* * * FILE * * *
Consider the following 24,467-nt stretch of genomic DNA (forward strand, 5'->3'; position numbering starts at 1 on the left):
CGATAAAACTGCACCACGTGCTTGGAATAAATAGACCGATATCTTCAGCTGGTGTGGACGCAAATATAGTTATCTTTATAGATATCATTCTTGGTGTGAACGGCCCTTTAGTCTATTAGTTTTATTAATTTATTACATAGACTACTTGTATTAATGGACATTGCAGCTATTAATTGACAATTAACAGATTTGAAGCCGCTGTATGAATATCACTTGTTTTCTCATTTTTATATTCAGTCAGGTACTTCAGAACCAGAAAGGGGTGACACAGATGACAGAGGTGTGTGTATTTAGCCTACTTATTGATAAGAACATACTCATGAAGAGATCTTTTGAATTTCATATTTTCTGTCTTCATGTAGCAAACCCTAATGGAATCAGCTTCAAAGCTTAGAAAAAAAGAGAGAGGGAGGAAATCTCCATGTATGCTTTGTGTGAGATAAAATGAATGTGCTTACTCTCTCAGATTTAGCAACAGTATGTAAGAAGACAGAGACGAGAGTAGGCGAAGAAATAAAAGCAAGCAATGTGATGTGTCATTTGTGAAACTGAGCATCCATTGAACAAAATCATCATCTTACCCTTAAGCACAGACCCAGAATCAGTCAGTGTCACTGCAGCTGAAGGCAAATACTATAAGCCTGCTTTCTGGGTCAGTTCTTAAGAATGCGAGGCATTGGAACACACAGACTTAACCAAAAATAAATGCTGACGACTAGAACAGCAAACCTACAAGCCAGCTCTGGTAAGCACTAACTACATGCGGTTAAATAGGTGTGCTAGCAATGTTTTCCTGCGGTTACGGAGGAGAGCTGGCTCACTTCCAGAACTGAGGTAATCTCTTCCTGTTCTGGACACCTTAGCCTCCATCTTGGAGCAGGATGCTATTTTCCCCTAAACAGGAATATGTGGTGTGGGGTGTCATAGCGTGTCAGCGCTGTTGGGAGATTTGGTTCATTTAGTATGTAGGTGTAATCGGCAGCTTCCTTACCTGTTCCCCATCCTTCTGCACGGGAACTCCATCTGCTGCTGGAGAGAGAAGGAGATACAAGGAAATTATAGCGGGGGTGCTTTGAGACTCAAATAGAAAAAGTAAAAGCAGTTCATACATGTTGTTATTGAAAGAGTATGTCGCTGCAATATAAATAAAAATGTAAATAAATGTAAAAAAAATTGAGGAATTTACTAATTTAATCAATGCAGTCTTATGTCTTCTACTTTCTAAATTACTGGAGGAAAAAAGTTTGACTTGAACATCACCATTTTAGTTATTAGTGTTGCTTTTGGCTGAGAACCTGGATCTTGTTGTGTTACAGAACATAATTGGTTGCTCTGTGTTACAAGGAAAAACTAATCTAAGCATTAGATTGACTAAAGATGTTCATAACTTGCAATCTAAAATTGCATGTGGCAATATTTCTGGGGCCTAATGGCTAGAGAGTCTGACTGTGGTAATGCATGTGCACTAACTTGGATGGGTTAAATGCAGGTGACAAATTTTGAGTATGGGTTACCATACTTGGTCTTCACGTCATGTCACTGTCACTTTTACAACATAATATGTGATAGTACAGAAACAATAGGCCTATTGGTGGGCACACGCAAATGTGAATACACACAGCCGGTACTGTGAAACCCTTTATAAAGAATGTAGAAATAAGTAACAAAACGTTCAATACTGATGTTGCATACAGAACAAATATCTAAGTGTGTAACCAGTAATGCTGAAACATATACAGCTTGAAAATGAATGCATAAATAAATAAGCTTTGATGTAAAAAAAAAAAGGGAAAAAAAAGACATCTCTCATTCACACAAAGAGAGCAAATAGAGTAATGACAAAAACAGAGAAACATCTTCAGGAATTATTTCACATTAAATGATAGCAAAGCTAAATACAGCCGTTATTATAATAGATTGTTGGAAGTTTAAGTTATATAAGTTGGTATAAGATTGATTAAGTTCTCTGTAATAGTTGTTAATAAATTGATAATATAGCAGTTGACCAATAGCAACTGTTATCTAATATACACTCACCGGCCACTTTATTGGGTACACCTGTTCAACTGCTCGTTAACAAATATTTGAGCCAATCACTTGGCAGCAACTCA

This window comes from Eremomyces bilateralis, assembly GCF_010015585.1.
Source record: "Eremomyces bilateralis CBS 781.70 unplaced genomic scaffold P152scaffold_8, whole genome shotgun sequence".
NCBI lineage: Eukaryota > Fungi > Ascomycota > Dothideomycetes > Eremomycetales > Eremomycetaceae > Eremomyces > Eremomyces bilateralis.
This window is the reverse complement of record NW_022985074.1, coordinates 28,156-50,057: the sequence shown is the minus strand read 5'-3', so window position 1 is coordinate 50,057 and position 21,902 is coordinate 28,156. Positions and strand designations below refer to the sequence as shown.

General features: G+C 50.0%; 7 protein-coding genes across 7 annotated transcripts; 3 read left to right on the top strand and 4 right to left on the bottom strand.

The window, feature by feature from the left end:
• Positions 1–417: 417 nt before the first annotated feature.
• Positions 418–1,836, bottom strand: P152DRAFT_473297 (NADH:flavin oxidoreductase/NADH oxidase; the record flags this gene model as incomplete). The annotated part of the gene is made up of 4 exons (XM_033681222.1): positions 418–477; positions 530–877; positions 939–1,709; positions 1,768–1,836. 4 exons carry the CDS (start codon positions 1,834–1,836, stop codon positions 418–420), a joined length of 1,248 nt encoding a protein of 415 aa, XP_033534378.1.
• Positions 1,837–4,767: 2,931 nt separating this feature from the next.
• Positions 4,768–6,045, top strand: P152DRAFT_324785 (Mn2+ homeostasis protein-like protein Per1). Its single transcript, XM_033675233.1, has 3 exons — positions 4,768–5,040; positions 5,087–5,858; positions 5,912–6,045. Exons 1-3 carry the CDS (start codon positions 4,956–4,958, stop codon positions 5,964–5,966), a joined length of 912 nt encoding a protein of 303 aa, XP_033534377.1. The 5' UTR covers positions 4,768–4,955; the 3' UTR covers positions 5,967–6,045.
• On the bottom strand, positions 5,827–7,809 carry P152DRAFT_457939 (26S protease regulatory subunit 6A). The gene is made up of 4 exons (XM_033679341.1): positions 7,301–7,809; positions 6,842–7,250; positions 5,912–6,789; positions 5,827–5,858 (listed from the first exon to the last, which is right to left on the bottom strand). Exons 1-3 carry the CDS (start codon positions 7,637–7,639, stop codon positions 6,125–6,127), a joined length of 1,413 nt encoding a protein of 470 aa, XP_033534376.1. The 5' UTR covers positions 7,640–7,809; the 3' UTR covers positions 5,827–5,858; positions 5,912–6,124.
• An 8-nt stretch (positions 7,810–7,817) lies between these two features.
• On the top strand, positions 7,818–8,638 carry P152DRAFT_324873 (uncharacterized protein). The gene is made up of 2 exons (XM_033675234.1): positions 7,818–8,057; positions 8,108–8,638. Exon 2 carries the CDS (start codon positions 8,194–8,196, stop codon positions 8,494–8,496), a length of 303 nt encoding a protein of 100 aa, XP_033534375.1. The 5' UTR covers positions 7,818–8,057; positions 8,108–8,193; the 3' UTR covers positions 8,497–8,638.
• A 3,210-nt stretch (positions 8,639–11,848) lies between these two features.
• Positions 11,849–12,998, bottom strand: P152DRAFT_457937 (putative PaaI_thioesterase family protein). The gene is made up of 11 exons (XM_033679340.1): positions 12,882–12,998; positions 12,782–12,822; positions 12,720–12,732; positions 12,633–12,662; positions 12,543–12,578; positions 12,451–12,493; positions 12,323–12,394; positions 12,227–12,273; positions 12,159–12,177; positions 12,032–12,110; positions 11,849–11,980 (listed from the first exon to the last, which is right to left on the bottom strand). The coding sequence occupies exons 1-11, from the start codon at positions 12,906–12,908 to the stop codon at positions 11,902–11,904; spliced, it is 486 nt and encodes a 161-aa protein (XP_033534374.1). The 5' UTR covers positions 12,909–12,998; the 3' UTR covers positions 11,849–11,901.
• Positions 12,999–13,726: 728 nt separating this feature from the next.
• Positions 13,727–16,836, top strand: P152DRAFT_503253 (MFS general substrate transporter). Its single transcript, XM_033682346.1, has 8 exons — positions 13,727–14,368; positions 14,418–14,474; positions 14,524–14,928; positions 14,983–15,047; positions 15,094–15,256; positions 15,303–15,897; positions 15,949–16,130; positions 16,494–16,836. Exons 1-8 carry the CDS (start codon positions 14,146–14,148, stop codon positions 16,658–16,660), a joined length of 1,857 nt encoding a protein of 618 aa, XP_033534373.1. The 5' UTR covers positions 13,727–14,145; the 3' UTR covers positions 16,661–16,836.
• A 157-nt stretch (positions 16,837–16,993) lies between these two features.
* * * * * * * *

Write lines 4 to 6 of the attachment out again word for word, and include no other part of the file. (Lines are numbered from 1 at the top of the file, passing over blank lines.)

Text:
Source record: "Eremomyces bilateralis CBS 781.70 unplaced genomic scaffold P152scaffold_8, whole genome shotgun sequence".
NCBI lineage: Eukaryota > Fungi > Ascomycota > Dothideomycetes > Eremomycetales > Eremomycetaceae > Eremomyces > Eremomyces bilateralis.
This window is the reverse complement of record NW_022985074.1, coordinates 28,156-50,057: the sequence shown is the minus strand read 5'-3', so window position 1 is coordinate 50,057 and position 21,902 is coordinate 28,156. Positions and strand designations below refer to the sequence as shown.